National Debate Over Whether to Legalize Prostitution in New York
Jun 17, 2019 | By: Peggy Wrightsman for Capture Humanity
The state of New York recently proposed a bill that would legalize prostitution by eliminating several laws that punish people who buy, sell, and promote sex. Seven New York legislators currently support the bill, whichwould operate under the premise that “Trying to stop sex work between consenting adults should not be the business of the criminal justice system. It has not worked for a couple of thousand years.”
Opponent of the New York State legalization to legalize prostitution, Shandra Woworuntu looking up the stairwell to an illegal sex brothel in Flushing, Queens on June 13, 2019. Shandra was a member of the U.S. Advisory Council on Human Trafficking and survivor of sex trafficking and domestic violence. She was born in Indonesia, and in 2001 she travelled to the USA expecting a job in the hospitality industry but was instead forced to work in the sex industry under threat and violence. She eventually escaped her captors and helped convict her traffickers.
The state claims that it would continue to uphold laws involving human trafficking, rape, assault, battery, and sexual harassment, as well as minors being coerced into the sex industry. It would slash about a dozen other laws, including selling sex for money, buying sex, promoting prostitution, and loitering for the purposes of prostitution. Supporters of the bill argue that it would protect people working in the sex industry. But former sextrade survivors like Rebekah Charleston, 37, who says she was victimized “everywhere from New York strip clubs to Nevada’s legal brothels,” insist that legalization only encourages trafficking.
An employment and matchmaking agency, Flushing, Queens on June 13, 2019.
“A lot of people are under the misconception that just because it’s legal [in Nevada], then it’s safe and it’s clean and that all the people there are consenting — and that’s just not the truth,” saysCharleston, who appears in a blistering new anti-trafficking video put out by opponents of legalization and unveiled at the World Without Exploitation Conference in Washington, DC last month. “I think a lot of people have this happy hooker mindset like, ‘Oh well, she looks happy and she’s an adult, so she should be able to do what she wants,’ when that’s just not reality,” she says. “The realities of prostitution and sex trafficking are horrific.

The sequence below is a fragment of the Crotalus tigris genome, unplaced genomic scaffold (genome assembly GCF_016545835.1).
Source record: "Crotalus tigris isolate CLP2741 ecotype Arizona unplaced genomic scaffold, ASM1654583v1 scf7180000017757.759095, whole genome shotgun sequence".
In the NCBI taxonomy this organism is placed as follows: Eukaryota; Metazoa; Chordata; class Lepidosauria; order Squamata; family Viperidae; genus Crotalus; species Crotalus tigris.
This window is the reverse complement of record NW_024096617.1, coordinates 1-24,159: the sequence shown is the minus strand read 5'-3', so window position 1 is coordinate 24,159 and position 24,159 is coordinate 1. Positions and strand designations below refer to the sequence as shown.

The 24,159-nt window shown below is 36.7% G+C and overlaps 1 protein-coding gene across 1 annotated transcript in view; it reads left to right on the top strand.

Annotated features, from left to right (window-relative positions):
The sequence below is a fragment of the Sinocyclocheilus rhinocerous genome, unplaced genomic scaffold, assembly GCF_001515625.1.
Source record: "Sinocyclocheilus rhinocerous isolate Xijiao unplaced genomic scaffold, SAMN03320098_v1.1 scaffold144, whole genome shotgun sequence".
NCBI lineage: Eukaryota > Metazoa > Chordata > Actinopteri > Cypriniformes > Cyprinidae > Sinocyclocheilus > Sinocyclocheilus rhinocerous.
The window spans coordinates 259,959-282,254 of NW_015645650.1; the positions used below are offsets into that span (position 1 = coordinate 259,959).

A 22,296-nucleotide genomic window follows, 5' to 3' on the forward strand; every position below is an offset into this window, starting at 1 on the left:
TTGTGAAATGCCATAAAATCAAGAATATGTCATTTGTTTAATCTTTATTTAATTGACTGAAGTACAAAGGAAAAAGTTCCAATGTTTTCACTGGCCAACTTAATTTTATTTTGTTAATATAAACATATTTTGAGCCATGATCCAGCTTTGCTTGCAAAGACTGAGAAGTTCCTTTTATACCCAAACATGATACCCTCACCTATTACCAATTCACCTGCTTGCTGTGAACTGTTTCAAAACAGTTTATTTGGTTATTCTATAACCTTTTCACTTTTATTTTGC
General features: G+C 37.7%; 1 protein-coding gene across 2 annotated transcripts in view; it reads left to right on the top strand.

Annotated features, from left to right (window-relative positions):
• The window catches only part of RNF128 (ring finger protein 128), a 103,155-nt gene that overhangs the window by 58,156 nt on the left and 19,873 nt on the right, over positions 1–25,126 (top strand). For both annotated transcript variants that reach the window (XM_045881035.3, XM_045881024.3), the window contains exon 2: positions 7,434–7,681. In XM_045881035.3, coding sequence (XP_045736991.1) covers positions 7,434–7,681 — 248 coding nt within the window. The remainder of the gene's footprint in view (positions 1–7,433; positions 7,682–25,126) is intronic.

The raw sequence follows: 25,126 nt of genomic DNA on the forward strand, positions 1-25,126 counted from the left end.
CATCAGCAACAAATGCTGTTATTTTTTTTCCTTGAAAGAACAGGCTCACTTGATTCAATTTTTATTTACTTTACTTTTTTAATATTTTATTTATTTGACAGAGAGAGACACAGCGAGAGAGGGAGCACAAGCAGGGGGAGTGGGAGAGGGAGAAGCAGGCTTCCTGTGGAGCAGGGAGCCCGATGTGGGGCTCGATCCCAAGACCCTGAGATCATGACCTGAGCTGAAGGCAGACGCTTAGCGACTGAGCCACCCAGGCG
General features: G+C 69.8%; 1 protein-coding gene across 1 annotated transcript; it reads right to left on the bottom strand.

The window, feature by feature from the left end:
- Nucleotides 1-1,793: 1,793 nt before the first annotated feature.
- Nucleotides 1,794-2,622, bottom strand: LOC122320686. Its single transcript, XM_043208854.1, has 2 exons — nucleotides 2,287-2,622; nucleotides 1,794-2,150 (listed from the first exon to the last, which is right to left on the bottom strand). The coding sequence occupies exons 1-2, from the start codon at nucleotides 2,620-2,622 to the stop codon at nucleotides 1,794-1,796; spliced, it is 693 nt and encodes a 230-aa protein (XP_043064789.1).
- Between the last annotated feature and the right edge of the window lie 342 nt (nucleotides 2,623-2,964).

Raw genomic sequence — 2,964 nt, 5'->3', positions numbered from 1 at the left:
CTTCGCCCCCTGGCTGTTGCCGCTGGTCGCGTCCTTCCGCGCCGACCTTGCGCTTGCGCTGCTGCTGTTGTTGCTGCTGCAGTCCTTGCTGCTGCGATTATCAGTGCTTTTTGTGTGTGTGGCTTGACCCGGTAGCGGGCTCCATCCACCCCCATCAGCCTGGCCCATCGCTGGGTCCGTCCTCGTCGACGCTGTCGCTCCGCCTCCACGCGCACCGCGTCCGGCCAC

Businesses on Roosevelt Avenue in Flushing, Queens where a woman attempted to escape prostitution jumped from a 2nd floor window to her death in 2016. The area is heavily policed for prostitution along Roosevelt Avenue.
Backers of the proposed New York bill said they believe that legalization would reduce sex trafficking and protect the women who rely on the industry to make a living. They emphasize that any bill wouldn’t extend protections to pimps or sex traffickers. But Charleston, who was often sent by her pimp to city strip clubs to find buyers doesn’t believe that Nevada shouldserve as a national blueprint. Nevada has a 63 percent higher rate of illegal sex-trade activity than any other state in the country and ranks in the top 10 for trafficked and exploited youth, according to the anti-trafficking campaign. Melissa Holland is the co-founder and executive director of Awaken, a non-profit raising awareness about human trafficking in Nevada. She says that the main goal of the state’slegalization of prostitution was to make selling sex safer for the workers and the buyers. In reality, though, it’s driven the illegal market and changed the state’s culture. Sexual exploitation is so normalized in Nevada, she says, that brothel workers are invited to schools for career day. “That’s what happens when it’s framed like a job like any other,” Holland said. “These are the real implications and how it bleeds into your culture.” And that’s what legislators in New York must seriously consider."